Peer support specialists support parents, caregivers, youth, and young adults, who each have their own specific needs.
Peer Support for Families and Caregivers
Family peer support specialists—also sometimes referred to as parent support professionals, navigators, mentors, family partners, parent partners, or parent support specialists—can help navigate systems of care, provide empathy and social support, connect people with resources, and support wellness. They bring expertise based on their own lived experience and offer hope when it comes to sustaining recovery.
Family peer support specialists provide the following benefits:
- Increased sense of collaboration, self-efficacy, and recognition of the importance of self-care
- Decreased internalized blame and family isolation
- Improved family functioning
- Increased knowledge and parenting skills
Learn more about peer support for families:
Youth and Young Adult Peer Support
Mental health conditions can lead to a disruption in education and employment, and youth peer support specialists can help youth navigate these and other systems. Youth peer support specialists support youth and young adults by collaborating across youth and adult systems. They act as a bridge to ensure a smooth transition to adult services.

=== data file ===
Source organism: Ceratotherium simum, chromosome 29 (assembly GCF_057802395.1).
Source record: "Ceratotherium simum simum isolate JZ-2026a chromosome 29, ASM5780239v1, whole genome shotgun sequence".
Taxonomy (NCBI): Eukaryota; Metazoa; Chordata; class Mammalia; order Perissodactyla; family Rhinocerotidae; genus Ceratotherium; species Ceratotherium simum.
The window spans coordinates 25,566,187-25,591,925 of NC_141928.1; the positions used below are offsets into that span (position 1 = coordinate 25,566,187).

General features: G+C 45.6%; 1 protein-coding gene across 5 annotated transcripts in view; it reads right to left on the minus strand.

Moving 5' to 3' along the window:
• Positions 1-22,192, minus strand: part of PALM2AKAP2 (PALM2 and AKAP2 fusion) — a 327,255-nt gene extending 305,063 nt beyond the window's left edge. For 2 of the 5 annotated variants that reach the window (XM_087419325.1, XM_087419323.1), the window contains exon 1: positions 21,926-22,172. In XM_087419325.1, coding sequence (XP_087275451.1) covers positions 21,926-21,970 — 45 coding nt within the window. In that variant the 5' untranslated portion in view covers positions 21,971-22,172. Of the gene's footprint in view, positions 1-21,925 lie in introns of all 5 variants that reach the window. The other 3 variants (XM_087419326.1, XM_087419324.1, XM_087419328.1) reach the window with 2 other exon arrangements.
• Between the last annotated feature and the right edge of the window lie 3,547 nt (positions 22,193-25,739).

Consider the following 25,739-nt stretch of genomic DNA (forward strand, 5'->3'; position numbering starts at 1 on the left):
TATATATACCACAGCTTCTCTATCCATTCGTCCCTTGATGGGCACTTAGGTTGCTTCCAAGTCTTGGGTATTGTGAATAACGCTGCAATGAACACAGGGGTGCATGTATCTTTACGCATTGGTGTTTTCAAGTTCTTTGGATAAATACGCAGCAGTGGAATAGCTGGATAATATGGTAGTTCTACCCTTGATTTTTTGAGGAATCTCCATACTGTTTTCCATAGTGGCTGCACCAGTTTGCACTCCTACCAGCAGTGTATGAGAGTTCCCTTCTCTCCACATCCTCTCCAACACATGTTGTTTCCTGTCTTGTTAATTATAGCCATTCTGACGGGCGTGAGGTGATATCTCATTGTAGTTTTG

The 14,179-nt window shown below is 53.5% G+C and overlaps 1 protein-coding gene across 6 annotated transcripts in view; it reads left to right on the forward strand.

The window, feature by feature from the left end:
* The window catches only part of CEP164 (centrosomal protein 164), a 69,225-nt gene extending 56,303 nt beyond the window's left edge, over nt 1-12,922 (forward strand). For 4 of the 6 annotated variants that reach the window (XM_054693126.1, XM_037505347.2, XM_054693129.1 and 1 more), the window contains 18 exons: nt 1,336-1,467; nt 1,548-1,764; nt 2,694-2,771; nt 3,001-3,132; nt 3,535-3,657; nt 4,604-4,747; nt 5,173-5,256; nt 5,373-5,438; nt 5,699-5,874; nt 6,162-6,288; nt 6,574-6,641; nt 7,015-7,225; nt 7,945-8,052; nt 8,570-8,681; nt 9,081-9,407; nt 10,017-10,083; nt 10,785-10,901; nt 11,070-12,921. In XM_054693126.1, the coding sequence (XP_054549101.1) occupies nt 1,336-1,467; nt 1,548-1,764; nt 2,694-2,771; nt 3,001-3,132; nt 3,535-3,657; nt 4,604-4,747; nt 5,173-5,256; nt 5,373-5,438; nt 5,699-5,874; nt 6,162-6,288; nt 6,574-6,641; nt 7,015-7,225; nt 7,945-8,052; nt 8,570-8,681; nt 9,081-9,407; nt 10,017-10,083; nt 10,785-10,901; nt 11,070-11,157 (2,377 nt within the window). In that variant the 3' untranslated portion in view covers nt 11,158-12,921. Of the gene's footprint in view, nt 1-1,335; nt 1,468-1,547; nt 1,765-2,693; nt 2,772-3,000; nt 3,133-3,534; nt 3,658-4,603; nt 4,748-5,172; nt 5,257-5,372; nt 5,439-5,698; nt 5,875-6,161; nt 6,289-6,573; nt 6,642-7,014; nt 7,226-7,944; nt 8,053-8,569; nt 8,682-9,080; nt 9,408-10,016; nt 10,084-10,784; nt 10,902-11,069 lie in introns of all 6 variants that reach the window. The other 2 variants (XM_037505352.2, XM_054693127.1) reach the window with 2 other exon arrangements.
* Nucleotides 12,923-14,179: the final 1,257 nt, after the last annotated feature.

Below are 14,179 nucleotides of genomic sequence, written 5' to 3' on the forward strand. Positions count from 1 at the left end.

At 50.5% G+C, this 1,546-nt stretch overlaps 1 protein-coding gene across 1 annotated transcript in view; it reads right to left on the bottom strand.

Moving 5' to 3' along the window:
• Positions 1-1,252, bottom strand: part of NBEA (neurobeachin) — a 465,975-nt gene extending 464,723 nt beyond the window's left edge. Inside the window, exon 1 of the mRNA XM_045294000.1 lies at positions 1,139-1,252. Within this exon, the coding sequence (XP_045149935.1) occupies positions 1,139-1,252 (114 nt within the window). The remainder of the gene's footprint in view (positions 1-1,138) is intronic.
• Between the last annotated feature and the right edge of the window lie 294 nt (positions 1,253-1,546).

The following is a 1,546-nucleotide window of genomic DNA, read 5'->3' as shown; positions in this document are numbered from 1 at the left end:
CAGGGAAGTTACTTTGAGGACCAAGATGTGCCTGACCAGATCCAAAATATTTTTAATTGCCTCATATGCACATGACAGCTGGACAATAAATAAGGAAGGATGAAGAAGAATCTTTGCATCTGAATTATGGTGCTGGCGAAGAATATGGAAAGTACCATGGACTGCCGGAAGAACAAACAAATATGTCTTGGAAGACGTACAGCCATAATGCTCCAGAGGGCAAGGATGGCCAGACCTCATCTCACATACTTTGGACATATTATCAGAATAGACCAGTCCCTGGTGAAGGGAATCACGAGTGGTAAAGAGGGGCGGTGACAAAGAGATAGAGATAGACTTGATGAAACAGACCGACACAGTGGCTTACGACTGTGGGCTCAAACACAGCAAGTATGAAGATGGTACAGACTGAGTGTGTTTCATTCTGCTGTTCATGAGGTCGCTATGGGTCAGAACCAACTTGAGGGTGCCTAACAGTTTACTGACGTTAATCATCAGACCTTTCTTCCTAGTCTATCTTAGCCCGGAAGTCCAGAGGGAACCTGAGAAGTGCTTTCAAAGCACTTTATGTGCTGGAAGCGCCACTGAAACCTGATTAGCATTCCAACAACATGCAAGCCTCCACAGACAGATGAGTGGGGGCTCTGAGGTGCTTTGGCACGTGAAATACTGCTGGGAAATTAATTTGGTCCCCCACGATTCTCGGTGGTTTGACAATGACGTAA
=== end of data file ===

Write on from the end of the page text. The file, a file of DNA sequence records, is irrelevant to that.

Youth and young adult peer support specialists demonstrate that recovery is possible. They can engage youth in treatment, foster connection, and provide support, offering developmentally appropriate educational information, skills, and community resources.
Research demonstrates that youth peer support is associated with:
- Increases in annual outpatient visits
- Increased use of outpatient mental health services
- Improved trust and engagement among transition-age youth
Learn more about peer support specialists working to support youth in recovery: